Intuition aside, studies have indeed found links between the use of chemical cleaners and health. One 2018 study published in the American Journal of Respiratory and Critical Care Medicine found that regular, long-term use of cleaning sprays resulted in reduced lung function that was comparable to smoking a pack of cigarettes a day. Another Canadian study found that children whose mothers used disinfectant cleaners were more likely to be obese or overweight by age three. By looking at stool samples, they discovered that these children had less ‘good’ bacteria in their digestive tracts.

Many household cleaners also carry the warning, ‘harmful to aquatic life with long-lasting effects’. And while water treatment and sewage systems are generally effective at filtering out the chemicals that get washed down drains, this warning would certainly ring true if a large volume of undiluted cleaning product was to find itself in the natural environment.

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While Caselli admits that the research around cleaning with probiotics is relatively new, it is promising. In her study, she found that not only were they effective, they also helped to reduce levels of antibiotic-resistant bacteria species in the hospital. Antibiotic resistance, where bacteria evolve in order to protect themselves from antimicrobials, has long been a serious concern among scientists. And it could be exacerbated in light of the Covid-19 pandemic, due to increased use of chemical cleaners, Caselli says. This could, in turn, set the stage for, “a future pandemic of antibiotic-resistant microorganisms,” she says. “The use of probiotics might prevent this potential risk.”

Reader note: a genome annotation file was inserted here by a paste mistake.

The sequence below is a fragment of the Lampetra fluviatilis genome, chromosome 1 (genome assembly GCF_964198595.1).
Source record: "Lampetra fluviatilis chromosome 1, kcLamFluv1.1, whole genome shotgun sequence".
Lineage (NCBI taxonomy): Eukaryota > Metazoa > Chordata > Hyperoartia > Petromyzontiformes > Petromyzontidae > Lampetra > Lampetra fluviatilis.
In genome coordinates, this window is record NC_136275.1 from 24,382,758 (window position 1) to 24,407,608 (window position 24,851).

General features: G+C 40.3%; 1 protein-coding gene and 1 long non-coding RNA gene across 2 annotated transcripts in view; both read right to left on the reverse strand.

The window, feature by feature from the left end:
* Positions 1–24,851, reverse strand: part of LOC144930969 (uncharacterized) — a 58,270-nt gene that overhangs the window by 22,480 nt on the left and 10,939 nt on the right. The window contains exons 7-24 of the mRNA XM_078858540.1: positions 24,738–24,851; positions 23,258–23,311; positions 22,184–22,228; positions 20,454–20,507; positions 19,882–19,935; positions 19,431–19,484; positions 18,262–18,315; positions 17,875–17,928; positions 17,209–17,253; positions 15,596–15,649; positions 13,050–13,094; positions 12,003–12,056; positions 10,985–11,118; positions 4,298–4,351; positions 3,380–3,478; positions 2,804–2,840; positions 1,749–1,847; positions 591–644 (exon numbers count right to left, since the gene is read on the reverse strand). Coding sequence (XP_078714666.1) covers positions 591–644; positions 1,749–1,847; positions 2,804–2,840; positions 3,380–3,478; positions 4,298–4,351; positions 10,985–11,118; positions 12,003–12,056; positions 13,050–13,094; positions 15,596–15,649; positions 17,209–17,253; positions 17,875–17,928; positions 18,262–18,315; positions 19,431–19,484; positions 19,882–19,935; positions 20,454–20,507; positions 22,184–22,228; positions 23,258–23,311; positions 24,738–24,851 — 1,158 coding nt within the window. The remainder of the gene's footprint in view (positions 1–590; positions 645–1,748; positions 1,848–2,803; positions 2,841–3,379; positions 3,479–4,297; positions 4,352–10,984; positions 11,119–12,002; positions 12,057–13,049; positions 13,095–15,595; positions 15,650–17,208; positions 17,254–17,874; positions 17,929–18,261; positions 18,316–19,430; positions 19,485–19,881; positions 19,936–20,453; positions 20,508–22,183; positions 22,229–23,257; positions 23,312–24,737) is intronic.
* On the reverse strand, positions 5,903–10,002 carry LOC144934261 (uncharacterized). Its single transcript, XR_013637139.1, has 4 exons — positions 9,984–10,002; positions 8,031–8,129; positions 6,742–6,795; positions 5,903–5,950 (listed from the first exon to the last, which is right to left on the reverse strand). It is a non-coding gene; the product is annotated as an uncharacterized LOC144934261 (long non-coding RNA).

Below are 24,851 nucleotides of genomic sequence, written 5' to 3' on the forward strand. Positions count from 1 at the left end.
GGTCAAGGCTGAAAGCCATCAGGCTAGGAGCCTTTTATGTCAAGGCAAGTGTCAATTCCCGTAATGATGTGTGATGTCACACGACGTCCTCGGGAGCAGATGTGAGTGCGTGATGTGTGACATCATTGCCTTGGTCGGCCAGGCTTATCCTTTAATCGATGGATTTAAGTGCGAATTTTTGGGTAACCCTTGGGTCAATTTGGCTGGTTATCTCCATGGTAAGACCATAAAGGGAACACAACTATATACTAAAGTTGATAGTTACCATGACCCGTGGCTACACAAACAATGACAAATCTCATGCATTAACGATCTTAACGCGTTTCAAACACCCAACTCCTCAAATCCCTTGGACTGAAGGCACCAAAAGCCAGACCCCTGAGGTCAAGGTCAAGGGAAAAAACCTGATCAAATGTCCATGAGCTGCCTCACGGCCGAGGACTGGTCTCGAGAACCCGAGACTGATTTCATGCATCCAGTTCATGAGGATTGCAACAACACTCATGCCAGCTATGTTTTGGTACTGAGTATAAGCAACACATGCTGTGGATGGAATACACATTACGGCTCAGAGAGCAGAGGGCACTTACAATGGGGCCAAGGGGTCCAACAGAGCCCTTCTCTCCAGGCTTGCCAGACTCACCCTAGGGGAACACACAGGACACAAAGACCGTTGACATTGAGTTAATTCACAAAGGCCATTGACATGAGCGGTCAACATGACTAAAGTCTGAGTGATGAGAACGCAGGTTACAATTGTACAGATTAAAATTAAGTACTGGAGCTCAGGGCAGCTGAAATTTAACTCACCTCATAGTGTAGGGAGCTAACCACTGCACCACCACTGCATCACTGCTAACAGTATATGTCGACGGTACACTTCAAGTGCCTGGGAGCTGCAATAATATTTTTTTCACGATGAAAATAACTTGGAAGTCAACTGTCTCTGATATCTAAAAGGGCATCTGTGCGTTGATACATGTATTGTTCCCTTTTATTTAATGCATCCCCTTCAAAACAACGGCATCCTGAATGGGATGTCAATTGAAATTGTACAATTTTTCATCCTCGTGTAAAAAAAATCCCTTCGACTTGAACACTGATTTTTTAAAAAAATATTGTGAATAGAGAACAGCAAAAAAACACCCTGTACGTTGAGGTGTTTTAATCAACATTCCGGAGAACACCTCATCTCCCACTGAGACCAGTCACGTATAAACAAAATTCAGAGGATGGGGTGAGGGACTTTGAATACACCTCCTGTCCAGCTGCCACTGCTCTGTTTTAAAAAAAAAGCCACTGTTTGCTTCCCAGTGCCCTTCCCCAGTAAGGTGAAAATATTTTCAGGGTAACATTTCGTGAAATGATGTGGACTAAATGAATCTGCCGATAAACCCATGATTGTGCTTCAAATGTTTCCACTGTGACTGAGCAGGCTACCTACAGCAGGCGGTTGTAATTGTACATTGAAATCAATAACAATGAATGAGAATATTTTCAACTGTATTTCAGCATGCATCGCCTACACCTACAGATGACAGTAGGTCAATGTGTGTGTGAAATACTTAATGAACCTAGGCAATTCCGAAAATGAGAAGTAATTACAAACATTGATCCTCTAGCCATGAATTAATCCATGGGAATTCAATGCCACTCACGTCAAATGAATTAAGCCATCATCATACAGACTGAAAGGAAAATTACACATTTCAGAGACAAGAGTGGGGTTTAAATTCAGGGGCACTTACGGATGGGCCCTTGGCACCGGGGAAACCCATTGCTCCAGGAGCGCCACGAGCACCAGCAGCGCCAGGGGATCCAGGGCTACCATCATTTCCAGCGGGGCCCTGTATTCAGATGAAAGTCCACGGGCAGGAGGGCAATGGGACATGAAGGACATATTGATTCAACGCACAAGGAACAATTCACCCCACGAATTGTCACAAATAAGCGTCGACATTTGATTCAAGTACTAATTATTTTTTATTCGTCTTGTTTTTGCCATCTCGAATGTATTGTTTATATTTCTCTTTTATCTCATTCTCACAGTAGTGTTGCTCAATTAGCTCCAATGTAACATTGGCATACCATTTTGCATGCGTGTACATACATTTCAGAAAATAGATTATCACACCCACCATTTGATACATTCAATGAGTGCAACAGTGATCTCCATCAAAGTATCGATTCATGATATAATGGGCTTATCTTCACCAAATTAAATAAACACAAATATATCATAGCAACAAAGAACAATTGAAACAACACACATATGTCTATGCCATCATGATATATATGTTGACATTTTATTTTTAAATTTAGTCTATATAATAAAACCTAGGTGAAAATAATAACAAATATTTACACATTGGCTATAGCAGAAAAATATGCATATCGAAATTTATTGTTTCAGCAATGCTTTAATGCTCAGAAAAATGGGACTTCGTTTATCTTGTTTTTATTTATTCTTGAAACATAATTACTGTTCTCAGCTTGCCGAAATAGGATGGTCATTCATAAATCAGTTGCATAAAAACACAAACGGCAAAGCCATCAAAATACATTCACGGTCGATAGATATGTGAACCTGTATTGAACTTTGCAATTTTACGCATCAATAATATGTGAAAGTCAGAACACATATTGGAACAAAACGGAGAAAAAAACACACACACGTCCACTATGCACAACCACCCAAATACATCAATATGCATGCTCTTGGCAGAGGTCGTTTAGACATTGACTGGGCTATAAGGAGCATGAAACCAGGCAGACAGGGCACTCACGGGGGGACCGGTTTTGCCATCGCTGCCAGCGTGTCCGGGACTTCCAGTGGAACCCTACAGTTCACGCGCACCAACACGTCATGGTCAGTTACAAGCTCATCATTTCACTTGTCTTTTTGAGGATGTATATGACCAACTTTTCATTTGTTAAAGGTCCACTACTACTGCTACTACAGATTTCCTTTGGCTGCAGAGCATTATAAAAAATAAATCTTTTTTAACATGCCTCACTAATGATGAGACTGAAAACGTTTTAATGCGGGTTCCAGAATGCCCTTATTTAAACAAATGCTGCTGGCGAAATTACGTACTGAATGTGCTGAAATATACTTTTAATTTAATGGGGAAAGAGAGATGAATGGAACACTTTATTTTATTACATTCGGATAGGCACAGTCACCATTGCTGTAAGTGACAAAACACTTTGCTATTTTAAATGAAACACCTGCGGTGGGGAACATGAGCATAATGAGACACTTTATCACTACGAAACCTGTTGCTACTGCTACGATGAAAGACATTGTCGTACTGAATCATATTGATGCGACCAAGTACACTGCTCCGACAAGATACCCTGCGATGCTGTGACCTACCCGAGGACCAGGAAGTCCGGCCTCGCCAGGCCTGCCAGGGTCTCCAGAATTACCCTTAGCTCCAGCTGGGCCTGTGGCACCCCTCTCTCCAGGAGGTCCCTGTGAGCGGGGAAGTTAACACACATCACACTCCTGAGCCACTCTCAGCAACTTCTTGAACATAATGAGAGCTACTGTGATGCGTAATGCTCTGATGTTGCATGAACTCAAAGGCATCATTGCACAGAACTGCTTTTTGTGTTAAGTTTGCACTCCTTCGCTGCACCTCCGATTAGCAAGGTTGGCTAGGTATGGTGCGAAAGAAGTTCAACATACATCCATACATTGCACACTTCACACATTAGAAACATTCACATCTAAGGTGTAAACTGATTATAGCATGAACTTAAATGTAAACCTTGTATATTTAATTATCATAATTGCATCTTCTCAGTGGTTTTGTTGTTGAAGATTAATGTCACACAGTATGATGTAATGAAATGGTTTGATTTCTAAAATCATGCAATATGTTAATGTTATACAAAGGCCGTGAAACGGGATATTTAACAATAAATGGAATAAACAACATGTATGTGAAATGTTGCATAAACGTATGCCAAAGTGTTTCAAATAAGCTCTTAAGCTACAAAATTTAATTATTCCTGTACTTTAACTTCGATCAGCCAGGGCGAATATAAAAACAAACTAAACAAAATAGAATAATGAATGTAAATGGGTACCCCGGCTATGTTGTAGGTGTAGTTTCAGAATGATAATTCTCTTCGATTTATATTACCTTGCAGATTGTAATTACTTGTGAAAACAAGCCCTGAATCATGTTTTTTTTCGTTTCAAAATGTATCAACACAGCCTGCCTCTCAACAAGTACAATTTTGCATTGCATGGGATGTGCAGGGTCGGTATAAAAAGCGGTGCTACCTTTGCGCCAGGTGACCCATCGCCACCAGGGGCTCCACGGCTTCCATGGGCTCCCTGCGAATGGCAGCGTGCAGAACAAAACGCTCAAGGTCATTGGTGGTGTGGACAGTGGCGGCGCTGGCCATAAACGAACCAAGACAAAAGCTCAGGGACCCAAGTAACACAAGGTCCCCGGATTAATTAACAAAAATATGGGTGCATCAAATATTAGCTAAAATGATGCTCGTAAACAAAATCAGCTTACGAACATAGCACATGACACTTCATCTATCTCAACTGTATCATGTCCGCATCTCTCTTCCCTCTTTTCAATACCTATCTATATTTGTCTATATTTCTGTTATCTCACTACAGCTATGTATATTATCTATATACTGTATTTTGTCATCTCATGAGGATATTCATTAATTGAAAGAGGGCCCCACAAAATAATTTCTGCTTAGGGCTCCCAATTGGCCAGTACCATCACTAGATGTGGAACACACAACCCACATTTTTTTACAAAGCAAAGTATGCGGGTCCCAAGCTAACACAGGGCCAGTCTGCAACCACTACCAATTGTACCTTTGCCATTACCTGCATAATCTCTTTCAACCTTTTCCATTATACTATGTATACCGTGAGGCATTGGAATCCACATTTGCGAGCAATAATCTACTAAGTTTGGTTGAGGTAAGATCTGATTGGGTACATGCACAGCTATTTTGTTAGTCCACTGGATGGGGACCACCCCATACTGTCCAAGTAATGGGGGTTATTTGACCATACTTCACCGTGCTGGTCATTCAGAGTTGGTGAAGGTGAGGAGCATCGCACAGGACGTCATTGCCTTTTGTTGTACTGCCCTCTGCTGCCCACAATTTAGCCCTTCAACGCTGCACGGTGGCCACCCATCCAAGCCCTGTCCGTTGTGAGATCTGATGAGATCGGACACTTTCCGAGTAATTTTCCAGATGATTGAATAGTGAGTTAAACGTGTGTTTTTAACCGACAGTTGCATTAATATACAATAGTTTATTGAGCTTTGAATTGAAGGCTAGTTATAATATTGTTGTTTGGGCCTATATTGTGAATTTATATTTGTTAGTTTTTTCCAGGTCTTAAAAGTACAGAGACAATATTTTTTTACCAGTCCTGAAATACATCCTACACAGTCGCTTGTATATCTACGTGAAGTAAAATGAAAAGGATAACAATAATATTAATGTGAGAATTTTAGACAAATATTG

A kinder choice for people and planet

Kitchen is also, naturally, very excited about the prospects, and is keen to emphasise the environmental benefits too. “By reducing the use of chemicals, you ease the burden on sewage systems. It means fewer toxic chemicals going into waterways, rivers, and killing fish. Every person we persuade to stop using these harmful chemicals is a reduction on that burden.”

We Are Probiotics’ system works via subscription; customers simply order sachets of probiotics and add them to water in refillable spray bottles provided by the company. This eliminates the need to use and dispose of a new plastic bottle every time you run out, and transport emissions are saved as only lightweight sachets are sent rather than a lot of water.

It could be a good way to keep not just your home, but your conscience clean too.

Main image: Katja Bayer